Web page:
Health workers preserving supplies, manpower as coronavirus impacts Southern Indiana

Health workers preserving supplies, manpower as coronavirus impacts Southern Indiana

LOUISVILLE, Ky. (WAVE) - Health workers in Southern Indiana are fighting the spread of coronavirus.

So far, five cases have been announced in Floyd County and one in Clark County.

Signs hanging in the doors of Spring Street businesses in Jeffersonville show shops are modifying hours and changing how they do business.

“The community is definitely supporting these local businesses as much as they can and people have to eat,” said Bernie Pasquantino, the co-owner of Adrienne and Co. “So, we’re trying to help out as much as we can.”

Clark County doctors said they are starting to notice a difference when it comes to the virus.

“We’re starting to see the beginnings,” Health Officer Dr. Eric Yazel said. “We had our first case a couple days ago. Last night, I worked in the emergency department. We did see an uptick in respiratory illnesses. We don’t know how some of those tests will pan out, but I think it’s safe to say we’re starting to move from the preparation phase to the response phase.”

Yazel said the county, right now, is trying to preserve resources when it comes to manpower and equipment to protect those most vulnerable.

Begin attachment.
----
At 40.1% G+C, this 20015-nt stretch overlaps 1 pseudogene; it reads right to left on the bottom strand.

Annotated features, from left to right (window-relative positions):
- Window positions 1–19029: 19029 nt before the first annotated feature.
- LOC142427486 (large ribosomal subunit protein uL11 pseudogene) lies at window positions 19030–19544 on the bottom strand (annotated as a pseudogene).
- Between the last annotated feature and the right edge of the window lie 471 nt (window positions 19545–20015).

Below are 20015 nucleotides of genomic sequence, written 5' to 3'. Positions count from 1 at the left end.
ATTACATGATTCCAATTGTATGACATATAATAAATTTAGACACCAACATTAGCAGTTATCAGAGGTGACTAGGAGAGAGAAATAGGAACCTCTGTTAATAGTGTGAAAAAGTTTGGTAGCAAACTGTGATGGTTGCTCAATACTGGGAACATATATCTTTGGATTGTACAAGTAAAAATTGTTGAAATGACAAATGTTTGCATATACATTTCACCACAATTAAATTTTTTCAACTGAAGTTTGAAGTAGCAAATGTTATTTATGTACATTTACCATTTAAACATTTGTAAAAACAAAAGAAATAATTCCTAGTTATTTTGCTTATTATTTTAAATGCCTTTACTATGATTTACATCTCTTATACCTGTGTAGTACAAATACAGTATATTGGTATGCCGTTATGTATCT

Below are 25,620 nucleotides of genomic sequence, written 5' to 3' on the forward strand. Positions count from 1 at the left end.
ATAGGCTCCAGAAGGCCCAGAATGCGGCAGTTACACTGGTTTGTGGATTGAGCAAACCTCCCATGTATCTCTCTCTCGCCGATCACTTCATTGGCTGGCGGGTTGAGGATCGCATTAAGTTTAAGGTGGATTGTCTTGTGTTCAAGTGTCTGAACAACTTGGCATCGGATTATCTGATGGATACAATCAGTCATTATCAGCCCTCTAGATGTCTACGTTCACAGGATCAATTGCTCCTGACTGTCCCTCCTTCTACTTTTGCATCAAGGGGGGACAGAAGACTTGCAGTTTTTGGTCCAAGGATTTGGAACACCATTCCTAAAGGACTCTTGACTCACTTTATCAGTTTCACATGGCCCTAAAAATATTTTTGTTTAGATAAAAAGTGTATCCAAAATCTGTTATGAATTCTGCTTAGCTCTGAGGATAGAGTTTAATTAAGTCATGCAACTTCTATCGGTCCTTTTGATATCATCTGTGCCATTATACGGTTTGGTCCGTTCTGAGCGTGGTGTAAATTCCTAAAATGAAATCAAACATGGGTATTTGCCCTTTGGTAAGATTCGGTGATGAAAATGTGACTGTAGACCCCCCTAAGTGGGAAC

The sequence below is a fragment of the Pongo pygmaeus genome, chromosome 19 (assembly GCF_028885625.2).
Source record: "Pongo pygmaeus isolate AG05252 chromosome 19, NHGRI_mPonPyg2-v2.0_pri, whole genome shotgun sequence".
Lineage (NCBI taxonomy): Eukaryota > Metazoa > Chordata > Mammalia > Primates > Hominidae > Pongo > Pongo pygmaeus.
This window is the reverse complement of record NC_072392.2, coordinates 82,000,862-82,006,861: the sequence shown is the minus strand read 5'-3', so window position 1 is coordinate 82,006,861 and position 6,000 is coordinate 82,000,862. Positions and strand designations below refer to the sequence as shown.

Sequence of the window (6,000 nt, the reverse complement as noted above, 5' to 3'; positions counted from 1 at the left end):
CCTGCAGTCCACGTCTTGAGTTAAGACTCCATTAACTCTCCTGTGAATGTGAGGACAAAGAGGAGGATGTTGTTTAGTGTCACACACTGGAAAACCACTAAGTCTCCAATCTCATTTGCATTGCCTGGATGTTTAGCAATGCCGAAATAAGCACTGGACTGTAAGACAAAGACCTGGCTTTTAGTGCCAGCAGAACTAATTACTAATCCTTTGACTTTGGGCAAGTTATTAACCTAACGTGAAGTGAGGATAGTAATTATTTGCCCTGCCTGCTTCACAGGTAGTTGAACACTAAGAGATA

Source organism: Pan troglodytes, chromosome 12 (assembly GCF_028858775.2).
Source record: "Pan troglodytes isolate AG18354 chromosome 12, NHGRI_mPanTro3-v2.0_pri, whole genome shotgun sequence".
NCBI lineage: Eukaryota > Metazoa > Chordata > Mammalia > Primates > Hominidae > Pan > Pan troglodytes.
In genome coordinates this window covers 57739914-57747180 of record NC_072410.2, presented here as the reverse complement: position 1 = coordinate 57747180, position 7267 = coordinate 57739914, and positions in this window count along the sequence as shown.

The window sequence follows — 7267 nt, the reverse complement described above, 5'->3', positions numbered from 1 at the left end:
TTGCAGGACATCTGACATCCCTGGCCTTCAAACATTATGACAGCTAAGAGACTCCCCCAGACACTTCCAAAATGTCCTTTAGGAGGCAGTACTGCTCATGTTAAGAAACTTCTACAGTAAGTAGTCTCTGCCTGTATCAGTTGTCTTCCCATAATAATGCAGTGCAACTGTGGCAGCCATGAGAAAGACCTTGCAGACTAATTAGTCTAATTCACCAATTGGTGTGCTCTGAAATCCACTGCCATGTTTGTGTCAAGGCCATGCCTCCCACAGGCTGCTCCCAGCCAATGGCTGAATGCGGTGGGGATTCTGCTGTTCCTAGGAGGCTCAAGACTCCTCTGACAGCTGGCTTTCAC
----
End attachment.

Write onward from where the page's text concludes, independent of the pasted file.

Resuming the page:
He applauded respiratory therapists in Clark County for doing what he called heroic work.

Yazel posted online what he called “a daily dose of calm" to keep people in the loop, at ease and give them the information critical to their health.

“Some of the things we’re doing right now sound very scary and sometimes there is very rational explanations for it,” Yazel said.

Yazel said what the world is up against a marathon, not a sprint.

At Adrienne and Co., that’s understood and business models are changing. Instead of relying on birthdays and weddings for a brunt of their business, they’re focusing on take-out and delivery, even serving dinner and creaking bakery decorating kits for families stuck at home.

“Cupcakes are actually working for people and doughnuts for sure because people are stuck at home (and) want a little bit of comfort food,” Pasquantino said. “You can definitely come get a doughnuts and get in and out of our store.”

Yazel said, right now, transparency is so important so that people understand why decisions that affect them are being made.

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